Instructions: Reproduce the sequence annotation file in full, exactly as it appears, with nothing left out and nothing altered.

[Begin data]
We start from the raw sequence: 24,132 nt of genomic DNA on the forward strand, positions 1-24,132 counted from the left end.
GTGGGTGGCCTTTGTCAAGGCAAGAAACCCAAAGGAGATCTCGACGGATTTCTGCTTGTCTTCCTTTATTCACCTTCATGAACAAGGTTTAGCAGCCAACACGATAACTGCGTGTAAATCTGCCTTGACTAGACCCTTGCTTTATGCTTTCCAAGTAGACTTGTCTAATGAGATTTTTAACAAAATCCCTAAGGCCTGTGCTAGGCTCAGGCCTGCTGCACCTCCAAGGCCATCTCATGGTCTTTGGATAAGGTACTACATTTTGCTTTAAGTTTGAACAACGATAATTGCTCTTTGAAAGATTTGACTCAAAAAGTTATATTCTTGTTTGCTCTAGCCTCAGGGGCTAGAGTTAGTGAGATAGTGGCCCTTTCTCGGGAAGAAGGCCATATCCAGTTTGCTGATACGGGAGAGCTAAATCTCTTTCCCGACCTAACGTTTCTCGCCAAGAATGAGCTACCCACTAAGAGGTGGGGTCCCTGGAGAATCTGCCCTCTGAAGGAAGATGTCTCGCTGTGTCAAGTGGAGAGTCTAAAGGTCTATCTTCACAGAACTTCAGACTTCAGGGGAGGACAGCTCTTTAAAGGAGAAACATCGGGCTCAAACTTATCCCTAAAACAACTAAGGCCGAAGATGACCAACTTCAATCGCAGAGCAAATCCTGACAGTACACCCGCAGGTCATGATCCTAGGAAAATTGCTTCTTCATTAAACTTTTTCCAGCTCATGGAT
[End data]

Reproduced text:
We start from the raw sequence: 24,132 nt of genomic DNA on the forward strand, positions 1-24,132 counted from the left end.
GTGGGTGGCCTTTGTCAAGGCAAGAAACCCAAAGGAGATCTCGACGGATTTCTGCTTGTCTTCCTTTATTCACCTTCATGAACAAGGTTTAGCAGCCAACACGATAACTGCGTGTAAATCTGCCTTGACTAGACCCTTGCTTTATGCTTTCCAAGTAGACTTGTCTAATGAGATTTTTAACAAAATCCCTAAGGCCTGTGCTAGGCTCAGGCCTGCTGCACCTCCAAGGCCATCTCATGGTCTTTGGATAAGGTACTACATTTTGCTTTAAGTTTGAACAACGATAATTGCTCTTTGAAAGATTTGACTCAAAAAGTTATATTCTTGTTTGCTCTAGCCTCAGGGGCTAGAGTTAGTGAGATAGTGGCCCTTTCTCGGGAAGAAGGCCATATCCAGTTTGCTGATACGGGAGAGCTAAATCTCTTTCCCGACCTAACGTTTCTCGCCAAGAATGAGCTACCCACTAAGAGGTGGGGTCCCTGGAGAATCTGCCCTCTGAAGGAAGATGTCTCGCTGTGTCAAGTGGAGAGTCTAAAGGTCTATCTTCACAGAACTTCAGACTTCAGGGGAGGACAGCTCTTTAAAGGAGAAACATCGGGCTCAAACTTATCCCTAAAACAACTAAGGCCGAAGATGACCAACTTCAATCGCAGAGCAAATCCTGACAGTACACCCGCAGGTCATGATCCTAGGAAAATTGCTTCTTCATTAAACTTTTTCCAGCTCATGGAT